3 out of 5 stars.

* * * * *

Additional reading notes:

  •  From opening disclaimer: if you get offended by anything in this book, you really need this book.
  •  A key question asked in the book: Does something annoy you? If  it does, stop giving a fuck about it (from the disclaimer). To be honest, this is not bad advice, specially for someone like me who really is at the "All Out Of Fucks To Give" stage. 
  • Not giving a fuck defined: ""Not giving a fuck means not spending time, energy, and/or money on things that don't make you happy or improve your life, annoy, so that you have more time, energy and/or money to devote to the things that do." Sounds pretty reasonable to me. 
  • The author adds that you need to keep in mind that there are some moments you should give a fuck about. If something does not annoy you, and it gives you joy. Simple.
  •  From the book: Stop spending time with people you do not like doing things you do not want to do. 
    • Seriously, this should be a given. 
  •  Not giving a fuck is also about managing time better too, not being an asshole.
  • Interesting point from the book: it is hard to get fired from a job you do really well. Thus, figure out what parts/details of said job you can afford to not give a fuck about, thus likely improving your quality of life, for example dress codes (dress comfortably but still professional of course) and certain meetings (get that time back). The meetings time is something I can relate to and that I think I should work on more. Let us be honest, in academia and academic libraries, there are a lot of meetings that could just be an e-mail. 
  • Important to set your boundaries for what you will and will not give a fuck about, then stick to them. Again, be honest and polite.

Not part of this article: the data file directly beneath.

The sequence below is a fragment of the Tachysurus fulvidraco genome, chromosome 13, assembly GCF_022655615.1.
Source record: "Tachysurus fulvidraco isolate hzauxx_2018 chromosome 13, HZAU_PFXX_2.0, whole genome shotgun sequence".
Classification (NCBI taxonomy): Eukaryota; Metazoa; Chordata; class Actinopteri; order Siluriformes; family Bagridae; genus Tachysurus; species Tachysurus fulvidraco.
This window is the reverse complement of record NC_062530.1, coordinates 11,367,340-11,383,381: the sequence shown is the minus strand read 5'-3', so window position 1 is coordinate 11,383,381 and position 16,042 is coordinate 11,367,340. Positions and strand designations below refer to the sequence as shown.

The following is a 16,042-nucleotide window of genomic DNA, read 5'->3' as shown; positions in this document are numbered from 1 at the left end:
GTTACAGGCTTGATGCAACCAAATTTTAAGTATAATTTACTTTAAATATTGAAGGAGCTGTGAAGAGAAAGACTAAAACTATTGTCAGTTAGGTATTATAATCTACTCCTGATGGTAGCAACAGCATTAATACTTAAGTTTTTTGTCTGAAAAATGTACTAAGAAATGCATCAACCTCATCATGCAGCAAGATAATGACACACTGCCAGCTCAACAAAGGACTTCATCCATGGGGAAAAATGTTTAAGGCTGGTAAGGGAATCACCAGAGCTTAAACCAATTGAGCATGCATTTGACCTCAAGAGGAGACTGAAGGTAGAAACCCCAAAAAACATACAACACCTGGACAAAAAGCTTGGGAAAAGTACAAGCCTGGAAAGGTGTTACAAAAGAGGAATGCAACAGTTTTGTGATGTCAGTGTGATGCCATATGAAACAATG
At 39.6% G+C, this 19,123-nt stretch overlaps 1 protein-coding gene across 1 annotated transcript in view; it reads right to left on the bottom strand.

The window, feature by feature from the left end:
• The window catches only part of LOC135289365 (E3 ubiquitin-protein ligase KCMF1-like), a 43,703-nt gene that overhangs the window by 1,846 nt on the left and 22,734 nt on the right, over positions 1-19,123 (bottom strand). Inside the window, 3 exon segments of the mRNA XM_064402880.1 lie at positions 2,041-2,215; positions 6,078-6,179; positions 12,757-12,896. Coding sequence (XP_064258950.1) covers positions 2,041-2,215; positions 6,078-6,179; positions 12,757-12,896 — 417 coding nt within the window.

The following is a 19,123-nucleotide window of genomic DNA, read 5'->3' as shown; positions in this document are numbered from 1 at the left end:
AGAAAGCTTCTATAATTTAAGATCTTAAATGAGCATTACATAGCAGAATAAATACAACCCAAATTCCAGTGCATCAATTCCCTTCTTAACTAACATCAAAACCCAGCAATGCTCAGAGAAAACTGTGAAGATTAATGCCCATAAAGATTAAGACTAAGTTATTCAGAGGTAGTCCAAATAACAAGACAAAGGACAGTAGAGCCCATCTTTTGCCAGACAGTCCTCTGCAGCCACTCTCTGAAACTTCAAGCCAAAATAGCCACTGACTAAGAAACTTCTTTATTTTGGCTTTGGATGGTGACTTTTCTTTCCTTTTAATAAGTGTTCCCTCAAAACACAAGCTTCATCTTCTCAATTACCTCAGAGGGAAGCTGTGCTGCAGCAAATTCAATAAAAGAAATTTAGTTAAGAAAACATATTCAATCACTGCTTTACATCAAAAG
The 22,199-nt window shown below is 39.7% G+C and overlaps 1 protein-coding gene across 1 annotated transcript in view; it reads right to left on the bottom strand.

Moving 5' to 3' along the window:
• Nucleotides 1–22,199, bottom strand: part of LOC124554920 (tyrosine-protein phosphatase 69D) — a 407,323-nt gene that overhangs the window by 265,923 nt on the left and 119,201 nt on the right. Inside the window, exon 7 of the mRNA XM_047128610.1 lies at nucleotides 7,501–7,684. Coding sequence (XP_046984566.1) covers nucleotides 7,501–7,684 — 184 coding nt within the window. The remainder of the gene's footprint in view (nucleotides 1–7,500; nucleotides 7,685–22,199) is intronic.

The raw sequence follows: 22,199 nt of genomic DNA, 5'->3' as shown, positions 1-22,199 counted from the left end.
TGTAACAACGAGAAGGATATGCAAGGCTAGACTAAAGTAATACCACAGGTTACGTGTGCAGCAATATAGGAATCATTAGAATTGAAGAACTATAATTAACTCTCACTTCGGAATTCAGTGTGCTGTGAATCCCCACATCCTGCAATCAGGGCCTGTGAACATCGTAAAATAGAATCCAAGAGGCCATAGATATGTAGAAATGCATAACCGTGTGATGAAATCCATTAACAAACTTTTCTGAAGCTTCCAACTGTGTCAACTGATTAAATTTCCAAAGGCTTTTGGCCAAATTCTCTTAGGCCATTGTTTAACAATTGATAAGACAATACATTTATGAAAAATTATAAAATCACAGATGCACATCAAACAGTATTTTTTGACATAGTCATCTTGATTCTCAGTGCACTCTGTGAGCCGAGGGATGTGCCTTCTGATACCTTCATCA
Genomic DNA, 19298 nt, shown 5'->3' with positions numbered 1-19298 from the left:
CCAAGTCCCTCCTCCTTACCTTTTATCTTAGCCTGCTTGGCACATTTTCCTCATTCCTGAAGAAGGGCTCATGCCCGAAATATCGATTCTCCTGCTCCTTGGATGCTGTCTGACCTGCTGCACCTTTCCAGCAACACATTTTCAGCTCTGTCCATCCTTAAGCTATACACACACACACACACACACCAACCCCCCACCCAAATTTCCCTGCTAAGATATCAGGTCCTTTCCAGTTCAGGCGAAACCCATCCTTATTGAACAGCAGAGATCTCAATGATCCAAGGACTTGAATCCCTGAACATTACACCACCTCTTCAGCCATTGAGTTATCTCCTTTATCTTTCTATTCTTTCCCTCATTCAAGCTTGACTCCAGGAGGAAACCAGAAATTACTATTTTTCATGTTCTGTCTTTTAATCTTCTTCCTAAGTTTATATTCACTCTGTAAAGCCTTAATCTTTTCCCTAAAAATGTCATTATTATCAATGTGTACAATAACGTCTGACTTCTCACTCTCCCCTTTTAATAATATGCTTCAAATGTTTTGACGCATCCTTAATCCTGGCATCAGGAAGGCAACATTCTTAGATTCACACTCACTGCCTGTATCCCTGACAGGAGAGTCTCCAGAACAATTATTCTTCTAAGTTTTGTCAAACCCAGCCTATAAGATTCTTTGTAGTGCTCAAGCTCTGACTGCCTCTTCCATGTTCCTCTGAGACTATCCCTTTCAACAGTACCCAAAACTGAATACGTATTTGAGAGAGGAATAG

•  Great idea: having a personal policy as part of your boundaries. So you can say, I have a personal policy of not doing blank because if I do one I have to do them all (so I do not do any). That way, you do not express preferences either, i.e. I would not want to choose one over the other which could make someone feel bad or such, and I can't afford it.
  •  Unlike expressing an opinion, of not liking something for instance, a personal policy is usually not something people are willing to debate. They may try to debate your opinion, but once you lay down  the law with a personal policy, that is the end of the story for everyone else.
  •  Note: there may be times you DO need to hurt people's feelings, where it  is OK.
    • To be honest again, this is something people need to learn and also learn how to deal with it when it happens to them. No one said life is fair, and if someone does not lay off when they should, then it should be fair to let them have it. 
  •  The Irish Good bye: leaving a party without telling anyone. I had no idea this was a term; it is the kind of thing I have done now and then as an introvert. I definitely concur it is highly recommended. 
  • For a mission statement, imagine a bunch of cigar smoking monkeys clacking away. More useful. Sounds about right, applicable too in library world and higher education when you think about it.To be honest, a lot of those monkeys could likely write a better mission statement than most folks in places like academia. 
  • A lot of the third part in the book is specific examples of how not to give a fuck. This one is a bit on the lengthy side compared to the rest of the book.
  •  The book apparently comes with some charts and diagrams that she refers too throughout the book. Naturally, with the audio edition,  you miss that.

Signs the economy is bad: November 15, 2019 edition.